He lost no opportunity of repeating that the little ones are sacred beings, that the kingdom of God belongs to children, that we must become children to enter there, that we ought to receive it as a child, that the heavenly Father hides his secrets from the wise, and reveals them to babes. The notion of disciples in his mind is almost synonymous with that of children. Once, when they had one of those quarrels for precedence which were not uncommon, Jesus took a little child, placed him in their midst, and said to them, “Whosoever therefore shall humble himself as this little child, the same is greatest in the kingdom of heaven.”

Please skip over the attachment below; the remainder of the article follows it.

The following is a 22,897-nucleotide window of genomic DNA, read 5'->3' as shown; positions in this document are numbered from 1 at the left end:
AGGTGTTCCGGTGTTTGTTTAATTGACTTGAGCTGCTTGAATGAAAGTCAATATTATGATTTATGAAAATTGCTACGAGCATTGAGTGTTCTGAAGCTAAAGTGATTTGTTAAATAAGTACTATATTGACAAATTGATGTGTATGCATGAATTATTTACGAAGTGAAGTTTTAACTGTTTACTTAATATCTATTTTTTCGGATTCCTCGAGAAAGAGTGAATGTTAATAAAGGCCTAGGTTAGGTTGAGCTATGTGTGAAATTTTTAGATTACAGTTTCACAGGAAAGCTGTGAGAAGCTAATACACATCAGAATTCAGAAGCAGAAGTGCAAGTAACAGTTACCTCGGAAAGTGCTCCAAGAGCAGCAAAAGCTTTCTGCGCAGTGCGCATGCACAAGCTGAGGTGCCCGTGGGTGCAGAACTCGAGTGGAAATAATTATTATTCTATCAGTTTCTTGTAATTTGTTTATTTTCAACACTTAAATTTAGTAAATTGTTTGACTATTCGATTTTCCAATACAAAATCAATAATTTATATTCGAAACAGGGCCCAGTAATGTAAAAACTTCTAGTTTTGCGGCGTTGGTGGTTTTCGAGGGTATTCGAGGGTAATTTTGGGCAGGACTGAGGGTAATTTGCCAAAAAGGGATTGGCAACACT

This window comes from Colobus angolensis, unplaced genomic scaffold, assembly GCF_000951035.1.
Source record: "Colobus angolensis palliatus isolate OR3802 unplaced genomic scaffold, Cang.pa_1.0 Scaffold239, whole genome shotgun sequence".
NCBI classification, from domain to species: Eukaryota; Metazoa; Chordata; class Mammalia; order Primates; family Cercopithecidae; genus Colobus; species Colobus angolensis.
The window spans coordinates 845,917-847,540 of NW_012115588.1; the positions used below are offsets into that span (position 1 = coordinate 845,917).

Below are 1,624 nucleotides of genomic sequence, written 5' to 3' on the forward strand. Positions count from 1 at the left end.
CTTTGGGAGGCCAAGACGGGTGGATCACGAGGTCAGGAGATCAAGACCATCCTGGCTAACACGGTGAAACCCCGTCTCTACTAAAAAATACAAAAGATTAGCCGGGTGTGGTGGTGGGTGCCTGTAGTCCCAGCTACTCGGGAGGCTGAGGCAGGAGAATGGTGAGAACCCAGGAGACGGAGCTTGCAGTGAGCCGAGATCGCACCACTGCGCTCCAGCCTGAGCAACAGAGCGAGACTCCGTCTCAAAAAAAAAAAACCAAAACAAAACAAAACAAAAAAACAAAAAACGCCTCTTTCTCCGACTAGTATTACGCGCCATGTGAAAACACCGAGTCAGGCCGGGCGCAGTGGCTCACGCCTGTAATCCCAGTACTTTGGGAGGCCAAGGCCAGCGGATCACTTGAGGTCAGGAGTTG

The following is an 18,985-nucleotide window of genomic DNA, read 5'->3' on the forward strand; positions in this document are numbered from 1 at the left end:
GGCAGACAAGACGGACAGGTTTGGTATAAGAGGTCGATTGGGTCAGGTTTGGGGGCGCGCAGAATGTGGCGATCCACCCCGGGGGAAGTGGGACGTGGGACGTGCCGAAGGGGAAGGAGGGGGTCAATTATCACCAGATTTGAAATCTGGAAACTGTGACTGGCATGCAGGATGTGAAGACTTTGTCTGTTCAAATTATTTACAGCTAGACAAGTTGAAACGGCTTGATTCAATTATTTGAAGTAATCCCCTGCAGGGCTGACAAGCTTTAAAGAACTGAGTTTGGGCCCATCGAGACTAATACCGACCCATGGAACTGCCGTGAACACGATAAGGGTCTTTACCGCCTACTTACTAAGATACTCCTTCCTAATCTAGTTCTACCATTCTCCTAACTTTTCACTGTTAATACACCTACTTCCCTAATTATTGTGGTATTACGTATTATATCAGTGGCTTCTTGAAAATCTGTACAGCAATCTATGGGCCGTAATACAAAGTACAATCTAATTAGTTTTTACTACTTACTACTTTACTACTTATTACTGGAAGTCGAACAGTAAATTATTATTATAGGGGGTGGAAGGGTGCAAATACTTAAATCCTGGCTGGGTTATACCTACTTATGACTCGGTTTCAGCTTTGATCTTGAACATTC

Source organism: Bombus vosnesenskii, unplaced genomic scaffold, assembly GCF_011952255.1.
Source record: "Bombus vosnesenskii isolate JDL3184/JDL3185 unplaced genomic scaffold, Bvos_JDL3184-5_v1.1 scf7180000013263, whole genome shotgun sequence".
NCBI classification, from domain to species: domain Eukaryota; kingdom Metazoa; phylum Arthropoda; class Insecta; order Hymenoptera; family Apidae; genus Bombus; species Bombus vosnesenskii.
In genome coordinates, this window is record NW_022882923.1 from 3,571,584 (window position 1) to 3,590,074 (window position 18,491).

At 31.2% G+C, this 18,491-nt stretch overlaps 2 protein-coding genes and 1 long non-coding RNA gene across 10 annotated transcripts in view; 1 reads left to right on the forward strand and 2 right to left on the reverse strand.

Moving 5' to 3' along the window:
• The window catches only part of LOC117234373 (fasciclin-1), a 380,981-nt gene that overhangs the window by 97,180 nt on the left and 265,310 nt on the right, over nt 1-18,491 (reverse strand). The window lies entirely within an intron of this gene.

It was infancy, in fact, in its divine freshness, in its simple bewilderments of joy, which took possession of the earth. Every one believed that the 113kingdom so much desired might appear at any moment. Each one already saw himself seated on a throne beside the master. They divided the places amongst themselves; they strove to reckon the precise date of its advent. The latter was called the “Glad Tidings;” the doctrine had no other name. An old word, “paradise,” which the Hebrew, like all the languages of the East, had borrowed from the Persian, and which at first designated the parks of the Achæmenidæ kings, summed up the general dream; a delightful garden, in which the charming life led here below would be continued for ever. How long did this intoxication last? We do not know. No one, during the course of this magical apparition, measured time any more than we measure a dream. Duration was suspended; a week was as an age. But, whether it filled years or months, the dream was so beautiful that humanity has lived upon it ever since, and it is still our consolation to gather its weakened perfume. Never did so much joy fill the bosom of man. For one moment humanity, in the most vigorous effort she ever made to rise above the world, forgot the leaden weight which pressed her to earth and the sorrows of the life below. Happy the one who has been able to behold this divine unfolding, and to enjoy, though but for one day, this unexampled illusion! But more happy still, Jesus would say to us, is he who, freed from all illusion, shall reproduce in himself the celestial vision, and, with no millenarian dream, no chimerical paradise, no signs in the heavens, but by the uprightness of his motives and the poetry of his soul, shall be able to create anew in his heart the true kingdom of God!